Scientists believe coffee has several benefits, including protection against liver disease and diabetes. It also may be able to protect your heart, according to a new report.
Researchers from health institutions in Germany recently conducted a study, published in the PLOS Biology journal, to explore the link between coffee and heart health.
To do so, they used data from a previous study that examined 400,000 people. They also observed caffeinated mice as well as human tissues doused in caffeine.
They found that caffeine helps a special regulatory protein called p27 travel to the mitochondria, an organelle in cells that produce energy.
The protein was found in the mitochondria of several of the major cells in the heart and helped enhance the function of the mitochondria. It also aided in the protection of the cardiovascular cells.
“In these cells, mitochondrial p27 promoted migration of endothelial cells, protected heart muscle cells from cell death, and triggered the conversion of fibroblasts into cells containing contractile fibers - all crucial for repair of heart muscle after myocardial infarction,” the authors explained.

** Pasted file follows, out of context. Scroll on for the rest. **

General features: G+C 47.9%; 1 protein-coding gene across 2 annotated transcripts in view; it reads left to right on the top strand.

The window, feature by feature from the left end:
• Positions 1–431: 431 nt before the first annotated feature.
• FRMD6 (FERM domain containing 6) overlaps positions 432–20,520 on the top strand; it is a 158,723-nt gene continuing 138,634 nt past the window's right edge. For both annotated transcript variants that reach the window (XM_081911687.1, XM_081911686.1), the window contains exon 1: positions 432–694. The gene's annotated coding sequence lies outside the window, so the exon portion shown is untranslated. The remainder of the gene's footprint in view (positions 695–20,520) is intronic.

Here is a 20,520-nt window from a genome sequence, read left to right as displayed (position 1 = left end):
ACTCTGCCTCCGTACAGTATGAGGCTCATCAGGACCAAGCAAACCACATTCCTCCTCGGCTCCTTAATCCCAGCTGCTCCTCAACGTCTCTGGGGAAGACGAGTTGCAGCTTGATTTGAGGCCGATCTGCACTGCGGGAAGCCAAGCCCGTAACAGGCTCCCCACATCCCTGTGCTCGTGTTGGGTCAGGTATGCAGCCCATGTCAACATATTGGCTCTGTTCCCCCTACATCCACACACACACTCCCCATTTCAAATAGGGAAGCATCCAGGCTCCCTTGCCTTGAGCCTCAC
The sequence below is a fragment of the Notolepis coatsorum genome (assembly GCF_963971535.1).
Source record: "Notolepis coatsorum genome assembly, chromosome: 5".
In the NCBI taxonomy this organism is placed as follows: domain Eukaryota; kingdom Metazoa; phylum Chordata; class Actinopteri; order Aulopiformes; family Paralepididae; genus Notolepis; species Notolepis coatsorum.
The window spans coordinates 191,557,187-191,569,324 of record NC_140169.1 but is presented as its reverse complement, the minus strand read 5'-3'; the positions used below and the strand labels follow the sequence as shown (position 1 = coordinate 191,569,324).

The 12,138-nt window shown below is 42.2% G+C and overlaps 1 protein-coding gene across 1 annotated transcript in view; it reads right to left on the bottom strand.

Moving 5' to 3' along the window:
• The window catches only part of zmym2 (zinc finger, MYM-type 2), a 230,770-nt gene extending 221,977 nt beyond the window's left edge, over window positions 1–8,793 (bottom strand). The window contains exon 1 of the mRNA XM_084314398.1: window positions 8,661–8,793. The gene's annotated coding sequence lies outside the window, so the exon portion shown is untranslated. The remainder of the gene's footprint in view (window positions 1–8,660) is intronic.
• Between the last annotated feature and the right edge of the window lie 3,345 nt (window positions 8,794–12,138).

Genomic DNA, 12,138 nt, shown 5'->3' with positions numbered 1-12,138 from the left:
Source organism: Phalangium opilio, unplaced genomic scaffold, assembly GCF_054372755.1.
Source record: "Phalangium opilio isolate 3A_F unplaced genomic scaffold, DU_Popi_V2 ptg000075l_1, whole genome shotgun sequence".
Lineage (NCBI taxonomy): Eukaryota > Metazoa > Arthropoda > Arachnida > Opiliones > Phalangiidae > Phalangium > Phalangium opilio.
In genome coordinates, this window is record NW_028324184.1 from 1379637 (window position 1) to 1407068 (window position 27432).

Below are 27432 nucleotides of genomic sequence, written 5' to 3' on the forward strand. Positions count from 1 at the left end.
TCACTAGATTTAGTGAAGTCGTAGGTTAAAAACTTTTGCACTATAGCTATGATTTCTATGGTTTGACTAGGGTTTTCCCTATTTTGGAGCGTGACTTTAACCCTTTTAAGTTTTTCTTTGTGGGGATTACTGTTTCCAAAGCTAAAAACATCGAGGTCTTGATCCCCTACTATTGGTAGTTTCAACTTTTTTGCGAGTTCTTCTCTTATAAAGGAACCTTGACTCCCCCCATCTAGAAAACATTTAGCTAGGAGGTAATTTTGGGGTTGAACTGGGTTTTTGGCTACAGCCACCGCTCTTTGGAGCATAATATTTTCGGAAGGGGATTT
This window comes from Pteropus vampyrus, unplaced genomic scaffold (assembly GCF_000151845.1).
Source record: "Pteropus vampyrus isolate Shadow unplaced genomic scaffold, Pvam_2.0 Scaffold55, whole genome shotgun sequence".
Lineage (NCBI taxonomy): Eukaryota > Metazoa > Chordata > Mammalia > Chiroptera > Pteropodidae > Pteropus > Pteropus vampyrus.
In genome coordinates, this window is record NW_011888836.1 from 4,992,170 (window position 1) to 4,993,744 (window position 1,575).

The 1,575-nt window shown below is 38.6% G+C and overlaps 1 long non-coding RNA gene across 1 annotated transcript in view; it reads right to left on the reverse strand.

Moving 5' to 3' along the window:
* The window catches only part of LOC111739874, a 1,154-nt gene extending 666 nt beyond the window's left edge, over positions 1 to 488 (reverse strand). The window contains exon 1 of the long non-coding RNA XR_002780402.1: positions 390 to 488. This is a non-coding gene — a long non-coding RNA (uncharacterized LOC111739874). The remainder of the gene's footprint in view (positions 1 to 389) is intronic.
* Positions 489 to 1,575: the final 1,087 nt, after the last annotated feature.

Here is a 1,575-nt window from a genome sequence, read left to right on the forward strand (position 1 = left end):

Upon further investigation, they determined that four cups of coffee can trigger those chain of events that keep your heart from damage.
“Our results indicate a new mode of action for caffeine," the team said, "one that promotes protection and repair of heart muscle. These results should lead to better strategies for protecting heart muscle from damage, including consideration of coffee consumption or caffeine as an additional dietary factor in the elderly population.”
This isn’t the first study that has uncovered a positive link between caffeine and heart health.
Earlier this year, researchers in Austria published a study that assessed the data of more than 360,000 people with heart issues. They discovered that caffeine may reduce the risk of atrial fibrillation, a type of arrhythmia that causes an irregular heartbeat.